Here’s how weight lifting makes you stronger. You lift weight that is just at the limits of your ability so that you have to struggle to lift it ten times.

Your body says, “this is hard, I had better get stronger so I can handle I’m being asked to do.”

It’s a dance where you are operating just at your limits, slowly building up strength and pushing your limits.

There is a temptation to try to do too much too fast, to lift more weight than you are ready for. It usually ends in injury.

Trying to do something far beyond your capabilities doesn’t make you stronger, it makes you weaker.

The same is true in organizing.  You want to challenge yourself and your organization. You increase your strength and influence. And you do this by taking on larger and larger challenges.

In Tools for Radical Democracy, when Minieri and Getsos talk about choosing actions, they say an action should be “within your capacity. You only choose actions that your organization can run effectively.”

Know your limits. Expand your limits. Respect your limits. It takes a long time to recover from a strained tricep. It also takes a long time to recover from a “mass rally” that only fourteen people show up for.

Softening the “iron rule”

I recently posted about Saul Alinsky’s Iron Rule of Organizing, “Never do for others what they can do for themselves.

For that to work, you have to realistically know what people can and cannot do for themselves.

I was recently working with a group that is very good at coming up with ideas of things that could/should happen. Some of their members are also good at carrying out a work plan.

So, by the iron rule of organizing, I shouldn’t come up with ideas for them or carry out their work plan.

But what they cannot do for themselves is to come up with a workplan for one of their ideas. There is a gap there, and that gap has left them feeling stuck.

We’re still working out how to address it. I think the short-term answer is to develop a proposed work plan for them. The longer-term answer may well be to work with them to recruit people who can develop a work plan.

When you try to apply organizing theory in real life, you realize that real life is messy. You can’t say, “the group always has to come up with a work plan,” or, “the volunteers always have to design the posters.”

This messiness of life softens the iron rule of organizing.

Never do for others what they can do for themselves, but find a way to get done what people cannot do for themselves.

What should your demand be?

“You establish realistic demands so that targets take you seriously, and you leave room for negotiations.” (Tools for Radical Democracy, Minieri and Getsos)

Let’s start with two examples of bad demands:

  1. We demand the immediate dissolution of the capitalist/white-supremacist/patriarchal/militarist state
  2. We demand a .0001% increase in wages to be made up for by workers skipping lunch.

I often see groups argue over what they should ask for in a demand. The debate often goes between “realists” and “idealists.” And, as is often the case, both have a bit of the truth.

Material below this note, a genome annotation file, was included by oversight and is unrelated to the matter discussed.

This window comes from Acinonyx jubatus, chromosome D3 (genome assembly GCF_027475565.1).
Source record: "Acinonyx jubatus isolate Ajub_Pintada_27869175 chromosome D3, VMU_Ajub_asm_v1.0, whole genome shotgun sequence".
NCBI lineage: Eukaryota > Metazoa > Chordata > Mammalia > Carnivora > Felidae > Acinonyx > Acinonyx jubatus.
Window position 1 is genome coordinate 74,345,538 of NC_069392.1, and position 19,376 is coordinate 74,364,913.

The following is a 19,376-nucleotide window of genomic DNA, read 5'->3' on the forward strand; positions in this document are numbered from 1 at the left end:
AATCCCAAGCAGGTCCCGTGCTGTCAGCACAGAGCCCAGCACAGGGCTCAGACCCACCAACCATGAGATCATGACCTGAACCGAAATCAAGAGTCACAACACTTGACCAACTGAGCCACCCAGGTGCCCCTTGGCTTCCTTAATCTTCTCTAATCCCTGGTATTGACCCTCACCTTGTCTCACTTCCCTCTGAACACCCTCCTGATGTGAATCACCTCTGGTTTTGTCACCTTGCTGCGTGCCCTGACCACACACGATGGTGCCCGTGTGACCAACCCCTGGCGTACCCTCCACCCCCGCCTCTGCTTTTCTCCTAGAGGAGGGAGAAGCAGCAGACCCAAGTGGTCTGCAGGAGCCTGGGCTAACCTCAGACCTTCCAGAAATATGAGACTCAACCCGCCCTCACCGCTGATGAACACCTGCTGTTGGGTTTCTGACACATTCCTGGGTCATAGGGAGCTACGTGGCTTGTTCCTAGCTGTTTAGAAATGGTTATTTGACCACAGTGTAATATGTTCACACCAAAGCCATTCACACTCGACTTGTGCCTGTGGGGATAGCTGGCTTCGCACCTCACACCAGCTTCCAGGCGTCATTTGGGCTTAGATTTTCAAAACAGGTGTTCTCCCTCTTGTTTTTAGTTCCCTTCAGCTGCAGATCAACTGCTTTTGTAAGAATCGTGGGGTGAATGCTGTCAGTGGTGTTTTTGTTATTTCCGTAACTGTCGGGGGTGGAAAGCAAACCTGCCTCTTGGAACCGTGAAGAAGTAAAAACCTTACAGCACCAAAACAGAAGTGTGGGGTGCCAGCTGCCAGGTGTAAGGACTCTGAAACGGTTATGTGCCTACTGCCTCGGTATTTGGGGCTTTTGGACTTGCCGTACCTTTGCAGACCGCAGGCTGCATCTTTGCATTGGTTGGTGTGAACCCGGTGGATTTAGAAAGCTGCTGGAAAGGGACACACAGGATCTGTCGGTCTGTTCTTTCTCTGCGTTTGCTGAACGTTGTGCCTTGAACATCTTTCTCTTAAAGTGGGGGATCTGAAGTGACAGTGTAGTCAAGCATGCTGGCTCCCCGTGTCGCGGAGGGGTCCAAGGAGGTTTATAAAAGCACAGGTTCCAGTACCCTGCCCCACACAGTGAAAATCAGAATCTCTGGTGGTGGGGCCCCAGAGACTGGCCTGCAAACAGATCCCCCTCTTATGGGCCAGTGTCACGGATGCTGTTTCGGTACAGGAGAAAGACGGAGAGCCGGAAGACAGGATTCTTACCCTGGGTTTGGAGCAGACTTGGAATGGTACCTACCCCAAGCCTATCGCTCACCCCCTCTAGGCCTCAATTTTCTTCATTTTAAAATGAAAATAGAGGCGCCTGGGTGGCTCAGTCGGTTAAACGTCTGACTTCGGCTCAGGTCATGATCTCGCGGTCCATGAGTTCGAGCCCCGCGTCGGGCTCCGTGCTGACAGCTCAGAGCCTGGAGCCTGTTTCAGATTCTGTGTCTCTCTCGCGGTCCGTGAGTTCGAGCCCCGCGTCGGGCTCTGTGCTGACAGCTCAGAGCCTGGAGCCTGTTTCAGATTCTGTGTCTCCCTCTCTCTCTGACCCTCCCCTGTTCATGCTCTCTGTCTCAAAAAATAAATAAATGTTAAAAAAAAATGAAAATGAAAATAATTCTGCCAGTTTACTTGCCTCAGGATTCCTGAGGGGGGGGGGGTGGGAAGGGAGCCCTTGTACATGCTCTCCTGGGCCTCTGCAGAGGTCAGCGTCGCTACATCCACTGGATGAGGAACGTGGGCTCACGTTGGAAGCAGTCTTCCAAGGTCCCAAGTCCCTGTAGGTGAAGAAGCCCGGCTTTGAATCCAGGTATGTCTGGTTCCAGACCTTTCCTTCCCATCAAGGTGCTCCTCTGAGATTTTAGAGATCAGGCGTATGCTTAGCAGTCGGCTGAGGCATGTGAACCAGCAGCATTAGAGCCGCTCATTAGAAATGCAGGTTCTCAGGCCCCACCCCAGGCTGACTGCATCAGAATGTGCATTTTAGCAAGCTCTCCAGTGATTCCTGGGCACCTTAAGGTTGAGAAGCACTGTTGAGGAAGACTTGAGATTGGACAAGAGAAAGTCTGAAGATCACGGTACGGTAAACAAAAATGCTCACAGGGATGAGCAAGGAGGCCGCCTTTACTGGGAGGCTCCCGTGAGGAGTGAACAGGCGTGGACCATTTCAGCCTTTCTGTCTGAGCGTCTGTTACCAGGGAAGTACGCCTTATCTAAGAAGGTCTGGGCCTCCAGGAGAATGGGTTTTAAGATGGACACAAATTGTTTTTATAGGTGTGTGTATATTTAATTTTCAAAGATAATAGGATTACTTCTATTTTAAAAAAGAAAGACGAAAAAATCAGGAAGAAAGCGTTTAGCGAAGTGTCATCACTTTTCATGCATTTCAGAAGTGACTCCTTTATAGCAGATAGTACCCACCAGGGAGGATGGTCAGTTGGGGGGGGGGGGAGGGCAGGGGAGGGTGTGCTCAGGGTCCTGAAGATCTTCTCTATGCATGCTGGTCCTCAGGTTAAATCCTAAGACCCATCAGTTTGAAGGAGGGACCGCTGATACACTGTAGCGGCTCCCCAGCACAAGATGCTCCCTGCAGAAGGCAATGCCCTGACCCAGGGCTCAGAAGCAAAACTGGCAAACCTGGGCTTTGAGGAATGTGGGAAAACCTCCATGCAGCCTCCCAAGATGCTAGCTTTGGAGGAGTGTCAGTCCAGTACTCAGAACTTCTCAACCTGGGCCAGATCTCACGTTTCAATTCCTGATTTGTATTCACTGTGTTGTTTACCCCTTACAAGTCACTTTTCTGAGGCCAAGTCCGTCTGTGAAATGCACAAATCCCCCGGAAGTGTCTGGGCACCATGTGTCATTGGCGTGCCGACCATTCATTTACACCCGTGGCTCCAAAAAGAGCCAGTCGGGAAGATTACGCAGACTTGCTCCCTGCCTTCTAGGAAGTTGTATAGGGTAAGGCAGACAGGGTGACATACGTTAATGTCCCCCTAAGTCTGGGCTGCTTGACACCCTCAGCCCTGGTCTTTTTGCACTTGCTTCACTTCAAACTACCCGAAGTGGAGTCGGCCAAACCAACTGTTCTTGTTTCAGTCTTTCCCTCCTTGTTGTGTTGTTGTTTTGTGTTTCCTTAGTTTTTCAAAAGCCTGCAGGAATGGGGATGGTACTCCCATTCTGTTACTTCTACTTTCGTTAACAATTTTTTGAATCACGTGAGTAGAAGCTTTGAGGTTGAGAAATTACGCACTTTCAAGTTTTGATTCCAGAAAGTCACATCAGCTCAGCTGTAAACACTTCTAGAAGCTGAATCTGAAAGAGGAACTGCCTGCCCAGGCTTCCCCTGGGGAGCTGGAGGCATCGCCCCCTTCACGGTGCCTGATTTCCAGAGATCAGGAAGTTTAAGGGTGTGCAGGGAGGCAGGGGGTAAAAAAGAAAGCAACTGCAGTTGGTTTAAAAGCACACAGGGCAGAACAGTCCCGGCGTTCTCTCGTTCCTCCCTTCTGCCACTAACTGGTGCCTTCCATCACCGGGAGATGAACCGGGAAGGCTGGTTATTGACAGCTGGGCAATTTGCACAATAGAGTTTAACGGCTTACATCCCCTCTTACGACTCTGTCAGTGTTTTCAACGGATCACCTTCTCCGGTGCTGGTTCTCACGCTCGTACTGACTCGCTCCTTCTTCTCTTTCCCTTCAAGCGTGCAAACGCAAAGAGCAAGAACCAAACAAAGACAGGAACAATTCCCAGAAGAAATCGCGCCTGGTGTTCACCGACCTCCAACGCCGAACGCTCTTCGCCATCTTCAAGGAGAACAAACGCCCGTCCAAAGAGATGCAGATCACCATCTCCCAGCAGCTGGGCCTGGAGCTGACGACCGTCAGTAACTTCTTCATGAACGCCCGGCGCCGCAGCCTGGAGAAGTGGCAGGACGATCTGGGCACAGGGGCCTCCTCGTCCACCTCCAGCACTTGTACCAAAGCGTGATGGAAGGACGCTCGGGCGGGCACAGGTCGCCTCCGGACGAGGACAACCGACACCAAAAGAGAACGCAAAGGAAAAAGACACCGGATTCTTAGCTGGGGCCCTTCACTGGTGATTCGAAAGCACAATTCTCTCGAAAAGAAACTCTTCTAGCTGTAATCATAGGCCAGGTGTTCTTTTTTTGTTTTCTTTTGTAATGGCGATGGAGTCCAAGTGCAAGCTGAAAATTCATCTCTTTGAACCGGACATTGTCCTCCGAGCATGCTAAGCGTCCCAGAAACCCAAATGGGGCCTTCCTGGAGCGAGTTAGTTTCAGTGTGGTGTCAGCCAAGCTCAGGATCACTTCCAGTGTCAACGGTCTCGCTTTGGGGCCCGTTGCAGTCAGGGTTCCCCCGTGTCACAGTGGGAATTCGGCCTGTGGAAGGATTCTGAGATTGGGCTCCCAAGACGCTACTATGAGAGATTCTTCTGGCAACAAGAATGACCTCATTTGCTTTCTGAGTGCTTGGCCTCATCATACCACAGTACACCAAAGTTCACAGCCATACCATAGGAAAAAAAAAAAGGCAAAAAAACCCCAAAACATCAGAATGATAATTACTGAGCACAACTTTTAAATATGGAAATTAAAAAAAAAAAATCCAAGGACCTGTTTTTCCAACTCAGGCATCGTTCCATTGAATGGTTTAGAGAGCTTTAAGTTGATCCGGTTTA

The idealists see the grand goal, and they are impatient to get things over with and fix all that is broken in the system.

The realists want to see some progress, and they don’t want to have what progress they can achieve undermined by asking for too much.

How can find the right spot between demanding too much and too little?

Michael Donaldson’s book Fearless Negotiating (commented on here) gives a simple 3-step method to help you figure out that point. You need to figure out 3 things:

  1. What your best case scenario is (your “wish”)
  2. What you think you can get (your “want”)
  3. what’s so little that you won’t accept it (your “walk”).

It’s easier to ask for too much or too little. To ask for just the right amount takes more work, but I think it’s worth it.

The power of just getting started, testimonials, and free food

This morning I attended the kickoff for the getDowntown Commuter Challenge and I saw the power of just getting started, of testimonials, and of free food.

The power of just getting started

At the kickoff event, several people talked about how they switched from driving alone to work to using sustainable transportation (bus, bike, carpool, walk, etc.).

What struck me is that for many of them the biggest barrier was just getting started. It was to take that first bus trip, that first bike trip, or to arrange that first carpool.

After that, the people who spoke were hooked. Many of them have been able to save a lot of money, a lot of time, improve their health, and make friends. They’re hooked.

But it took them to first get started.

So if you’re trying to promote lifestyle changes, remember the power of helping people just get started.

The power of testimonials

What I really appreciated at the event was that the people who spoke gave their own personal stories. They weren’t paid spokespeople. They were individuals who have seen their own quality of life improve by taking sustainable transportation.

Their first-person testimonials were moving. They were convincing. They helped me get excited about the commuter challenge.

These testimonials were powerful.

How can you harness the power of testimonials to advance your mission?

The power of free food

I care about sustainable transportation. I bike to work almost every day, all year round.

But that alone was not enough to convince me to show up at the kickoff event.

What got me there was the promise of free food (especially since it was good free food from Zingermans and Roos Roast).

Yes, we all wish that we could get people involved just becuase it is the Right Thing ®. But in truth, often self interst comes in, even if it’s something as basic as wanting free food.

Hey, it works on me. Let the power of free food work for you.